Mystical revenge thriller premiered in competition at the Abu Dhabi Film Festival.

Amr Waked

Egyptian actor Amr Waked, recently seen on international screens in Luc Besson’s Lucy, is working with Ibrahim El-Batout for a second time on El Ott.

The pair previously collaborated on Winter of Discontent, capturing the events leading up to the Egyptian revolution of 2010.

In El Ott, which premiered in the Abu Dhabi Film Festival on Monday evening, Waked plays a local Cairo kingpin on a mission to wipe out a rival with a child abduction and organ harvesting operation.

Shot against the backdrop of contemporary Egypt, El-Batout paints a dark, chaotic picture of the country, bathed in an atmosphere of deep unease.

The film’s central theme of illegal organ trafficking and killing takes inspiration from ancient Egyptian mythology as well as contemporary events, says Waked.

What’s your role?

I play El Ott. We learn early on in the film that his daughter was kidnapped but they never found her.   He’s a local kingpin in his area but he has a code - he’s not driven by greed. The film opens on his mission to bring down a gang that kidnaps children to harvest their body parts. He has to kill these people but at the same time he has a spiritual dilemma about killing. He doesn’t want to become like them and this is what really scares him throughout the film. His brother embraces the evil, knowingly and willingly and not just that he gets a kick out of it while El Ott is scared of it. He resists it. He’s aware that it’s a pit and once you fall in you become like them. This is the character arc of El Ott.

Is child snatching for body parts really an issue in Egypt?

We were shooting Winter of Discontent when I first read about the bodies of street children being found in a garbage dump without their eyes and kidneys. It was really horrible and it was the first time that I could visualise a crime of that horribleness. There are some three million street children in Egypt today. The problem seems to have increased since the revolution. I guess they feel more empowered. It’s a social problem. People have too many kids, don’t look after them properly and they take to the streets. Beyond that issue, it’s also increasingly common for the poor to sell their kidneys in order to finance expenses like weddings, education or even debts – we came across this for a documentary we did some years ago set in one of Cairo’s biggest slum areas.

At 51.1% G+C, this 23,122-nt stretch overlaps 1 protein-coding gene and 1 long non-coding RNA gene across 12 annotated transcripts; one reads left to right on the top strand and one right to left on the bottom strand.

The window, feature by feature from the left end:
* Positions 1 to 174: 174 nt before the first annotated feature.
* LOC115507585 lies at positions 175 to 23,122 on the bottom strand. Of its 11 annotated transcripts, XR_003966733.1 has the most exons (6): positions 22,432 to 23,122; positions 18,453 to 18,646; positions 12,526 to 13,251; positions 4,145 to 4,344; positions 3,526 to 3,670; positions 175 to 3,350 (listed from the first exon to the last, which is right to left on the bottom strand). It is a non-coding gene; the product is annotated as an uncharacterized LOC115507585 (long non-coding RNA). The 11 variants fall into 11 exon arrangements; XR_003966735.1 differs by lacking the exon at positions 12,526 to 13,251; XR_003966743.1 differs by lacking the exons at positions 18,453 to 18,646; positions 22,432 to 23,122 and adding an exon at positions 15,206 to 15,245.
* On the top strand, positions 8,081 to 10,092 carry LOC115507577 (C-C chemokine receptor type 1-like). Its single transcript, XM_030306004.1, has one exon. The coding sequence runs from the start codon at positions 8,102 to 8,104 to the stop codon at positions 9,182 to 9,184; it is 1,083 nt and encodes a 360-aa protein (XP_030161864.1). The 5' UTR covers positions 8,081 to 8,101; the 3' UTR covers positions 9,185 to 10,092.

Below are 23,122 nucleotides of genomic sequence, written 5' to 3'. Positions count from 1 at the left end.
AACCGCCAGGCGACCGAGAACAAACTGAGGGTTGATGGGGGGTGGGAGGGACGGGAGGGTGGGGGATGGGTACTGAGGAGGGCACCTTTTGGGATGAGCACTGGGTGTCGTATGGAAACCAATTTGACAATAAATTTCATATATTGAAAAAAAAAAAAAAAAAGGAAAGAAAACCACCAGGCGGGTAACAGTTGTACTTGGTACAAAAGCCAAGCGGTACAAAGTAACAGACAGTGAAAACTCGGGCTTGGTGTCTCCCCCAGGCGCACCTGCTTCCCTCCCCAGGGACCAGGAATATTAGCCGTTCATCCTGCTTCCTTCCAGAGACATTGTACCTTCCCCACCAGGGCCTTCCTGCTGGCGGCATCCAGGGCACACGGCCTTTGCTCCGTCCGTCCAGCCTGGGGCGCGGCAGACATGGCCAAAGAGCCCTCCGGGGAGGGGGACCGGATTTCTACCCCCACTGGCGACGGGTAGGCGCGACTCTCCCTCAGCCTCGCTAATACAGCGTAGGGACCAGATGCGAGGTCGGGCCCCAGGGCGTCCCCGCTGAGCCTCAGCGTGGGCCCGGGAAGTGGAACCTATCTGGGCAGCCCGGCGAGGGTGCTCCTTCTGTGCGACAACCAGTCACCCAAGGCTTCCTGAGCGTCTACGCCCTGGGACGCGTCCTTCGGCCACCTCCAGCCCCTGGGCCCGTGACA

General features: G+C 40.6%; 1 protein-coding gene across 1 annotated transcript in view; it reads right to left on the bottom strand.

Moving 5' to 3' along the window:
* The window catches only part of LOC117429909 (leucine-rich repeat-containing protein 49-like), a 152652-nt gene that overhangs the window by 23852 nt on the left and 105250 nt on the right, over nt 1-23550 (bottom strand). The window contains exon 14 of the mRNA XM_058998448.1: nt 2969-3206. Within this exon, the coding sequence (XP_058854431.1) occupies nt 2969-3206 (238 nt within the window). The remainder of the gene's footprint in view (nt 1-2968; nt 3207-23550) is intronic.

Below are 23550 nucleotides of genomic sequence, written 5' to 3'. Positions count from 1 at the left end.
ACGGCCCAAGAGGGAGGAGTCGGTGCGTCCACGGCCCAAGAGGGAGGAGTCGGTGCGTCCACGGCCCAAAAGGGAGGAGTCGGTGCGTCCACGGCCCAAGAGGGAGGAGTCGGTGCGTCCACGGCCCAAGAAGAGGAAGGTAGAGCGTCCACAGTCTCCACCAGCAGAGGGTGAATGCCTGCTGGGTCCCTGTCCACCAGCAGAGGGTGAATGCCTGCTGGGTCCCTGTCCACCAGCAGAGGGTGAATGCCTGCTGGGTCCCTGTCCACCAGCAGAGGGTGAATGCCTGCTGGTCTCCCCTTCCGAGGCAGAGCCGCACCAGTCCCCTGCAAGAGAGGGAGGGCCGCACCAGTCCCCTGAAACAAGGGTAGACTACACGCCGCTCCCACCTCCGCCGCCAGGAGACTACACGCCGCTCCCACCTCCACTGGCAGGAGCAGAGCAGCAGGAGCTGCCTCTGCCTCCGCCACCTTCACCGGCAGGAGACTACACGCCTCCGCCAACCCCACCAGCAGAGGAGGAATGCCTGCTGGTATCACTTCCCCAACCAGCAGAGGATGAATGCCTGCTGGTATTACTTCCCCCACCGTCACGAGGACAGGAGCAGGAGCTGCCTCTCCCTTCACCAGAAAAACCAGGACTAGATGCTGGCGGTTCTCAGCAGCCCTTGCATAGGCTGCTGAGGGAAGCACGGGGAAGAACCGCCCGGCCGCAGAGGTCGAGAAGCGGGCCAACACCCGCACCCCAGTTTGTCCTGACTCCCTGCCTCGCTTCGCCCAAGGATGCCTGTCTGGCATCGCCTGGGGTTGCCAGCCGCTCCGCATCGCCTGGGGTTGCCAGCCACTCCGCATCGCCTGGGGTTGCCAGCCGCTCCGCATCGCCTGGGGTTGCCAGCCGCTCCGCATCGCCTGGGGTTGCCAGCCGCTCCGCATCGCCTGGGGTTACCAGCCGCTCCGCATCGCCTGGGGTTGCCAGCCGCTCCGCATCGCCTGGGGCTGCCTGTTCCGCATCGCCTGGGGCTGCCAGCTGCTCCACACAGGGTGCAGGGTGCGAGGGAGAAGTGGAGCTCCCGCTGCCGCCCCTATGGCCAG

There a mystical theme running throughout the film too, can you talk about that?

Ibrahim had this concept revolving around the sanctity of the body and the notion of the ‘peculiar glory of blood’. It’s a complex concept but you need to know that in our culture there is this spiritual sanctity of body parts. They’re seen as divine. The film also alludes to the ancient myth of Osiris and his murder by his brother Set, who chopped his body into 14 parts, which is regarded as the beginning of evil in Egyptian mythology. For me it’s a very philosophical film. It’s not about the action or the story.

The film has an incredibly authentic feel about it. When and where was it shot?

It was shot all over Egypt in real locations with real crowds. We went with the people on the street. No camouflage, no sets, no make-up. It was very difficult, especially in terms of crowd control because Cairo is a very populous city and a lot of time was wasted in controlling the crowds. We also shot in Alexandria, around the pyramids and the Osiris Temple in Abydos. We started film in early summer of 2013 but after June 30 there was fighting on the street and we got scared for our crew so we took a two and a half month break until the situation calmed down.

You’re also the producer of the film through your Cairo-based production company Zad Communication you run with Salah Al-Hafany. How do did you finance the film?

This is our first film with a French co-producer on board. Paris-based Knightworks, which did the post-production helped us out as a co-producer. We also received the support of Venice’s Final Cut initiative and Abu Dhabi’s Sanad also supported us. Their grant was both generous and timely. I don’t think the film would have come to light without their help.